Government asks AG about legality of ban on housing estate bulk-buys

Darragh O’Brien says tax treatment of investment funds was long-term resolution

New homes at Mullen Park, Maynooth, Co Kildare. Round Hill, a multinational investment company, is in discussions to buy 115 homes at the development. Photograph: Dara Mac Dónaill

New homes at Mullen Park, Maynooth, Co Kildare. Round Hill, a multinational investment company, is in discussions to buy 115 homes at the development. Photograph: Dara Mac Dónaill

 

The Attorney-General is being consulted by Government to ascertain if its proposal to prevent so-called cuckoo funds from buying up entire housing development in the suburbs will amount to a breach of Constitutional rights on property.

Minister for Housing Darragh O’Brien and Minister for Finance Paschal Donohoe are working on options to address the practise where large international investment funds have moved into the residential housing market.

In the past week, it has been disclosed that one global property firm, Round Hill Capital, has acquired in a joint venture hundreds of homes in two new housing developments that would normally be targeted at first time buyers, and intends to put them on the private rental market at prices close to €2,000 per month.

The company has bought close to 150 homes in the Mullen Park in Maynooth and 112 houses in Bay Meadows in Hollystown, Dublin 15. The company intends to rent out the houses as single family homes.

Amid an escalating political crisis for the Government on this matter, Mr O’Brien and Mr Donohoe are expected to present a number of options to Government next week, which might provide solution.

Mr O’Brien is said to be considering reintroducing a Bill he published while in Opposition in 2019, which was designed to prevent investment funds acquiring entire developments. It stipulated that 30 per cent of all units be reserved for first-time buyers.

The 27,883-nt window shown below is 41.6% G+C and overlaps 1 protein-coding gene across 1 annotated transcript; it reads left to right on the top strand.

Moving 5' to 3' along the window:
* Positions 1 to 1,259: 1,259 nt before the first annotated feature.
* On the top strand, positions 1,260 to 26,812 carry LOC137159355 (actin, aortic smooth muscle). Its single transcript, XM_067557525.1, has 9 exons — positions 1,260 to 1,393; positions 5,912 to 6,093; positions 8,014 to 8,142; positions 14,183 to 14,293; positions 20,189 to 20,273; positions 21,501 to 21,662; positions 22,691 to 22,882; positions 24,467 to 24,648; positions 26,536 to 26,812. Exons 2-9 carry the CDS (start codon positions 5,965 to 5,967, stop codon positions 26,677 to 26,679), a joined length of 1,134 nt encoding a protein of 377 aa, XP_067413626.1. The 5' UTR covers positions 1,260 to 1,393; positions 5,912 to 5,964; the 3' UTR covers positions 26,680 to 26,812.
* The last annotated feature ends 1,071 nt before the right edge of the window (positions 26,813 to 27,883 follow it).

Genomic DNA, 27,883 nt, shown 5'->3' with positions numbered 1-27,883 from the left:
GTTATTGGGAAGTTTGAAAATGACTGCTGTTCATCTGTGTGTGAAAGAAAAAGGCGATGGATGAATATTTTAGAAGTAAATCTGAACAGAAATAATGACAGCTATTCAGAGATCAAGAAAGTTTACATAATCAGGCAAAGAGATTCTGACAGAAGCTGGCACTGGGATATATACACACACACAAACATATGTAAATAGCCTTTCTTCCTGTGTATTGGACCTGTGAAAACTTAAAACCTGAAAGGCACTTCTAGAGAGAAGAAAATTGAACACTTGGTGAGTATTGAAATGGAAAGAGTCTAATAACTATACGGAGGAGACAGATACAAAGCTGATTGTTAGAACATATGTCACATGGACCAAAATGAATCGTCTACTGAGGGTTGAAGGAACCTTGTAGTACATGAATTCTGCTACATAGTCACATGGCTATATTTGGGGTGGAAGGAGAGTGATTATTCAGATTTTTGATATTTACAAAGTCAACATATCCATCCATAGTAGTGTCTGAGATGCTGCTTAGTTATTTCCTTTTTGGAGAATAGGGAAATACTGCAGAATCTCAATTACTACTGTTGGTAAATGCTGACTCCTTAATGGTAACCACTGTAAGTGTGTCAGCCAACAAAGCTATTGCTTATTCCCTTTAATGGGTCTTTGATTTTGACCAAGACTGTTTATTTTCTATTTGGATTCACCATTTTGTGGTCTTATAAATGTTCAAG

If the Bill were reintroduced in tandem with proposed changes to Part V of the Planning and Development Acts, (which provide for 10 per cent social housing and a further 10 per cent affordable housing on all new developments), it would mean that 50 per cent of all new housing developments would be reserved for social, affordable and first-purchase, houses.

Labour’s spokeswoman on Housing Rebecca Moynihan said she would reintroduce Mr O’Brien’s 2019 Bill word-for-word if he failed to do so.

The second option being examined is to ban such practices outside of city centre cores or areas of high density development. The Government is of the view that block buying apartments for private rental can have a role, especially for highly-paid employees of social media and technology companies. They tend to be younger, single and are not interested in purchasing property because of mobile lifestyles.

Mr Donohoe is also looking at the tax laws to see if changes can be made to discourage such practices.

However, a Government source said on Thursday that all of the options might impinge on constitutional rights in relation to property and the advice of A-G Paul Gallagher was being sought to ensure they did not breach such rights.

The source also tempered expectation of an immediate solution saying it would take several weeks to arrive at a final decision.

Speaking at the Oireachtas finance committee on Thursday , Mr Donohoe said he was looking at the tax structure in place in relation to investment funds acquiring bundles of homes in Ireland.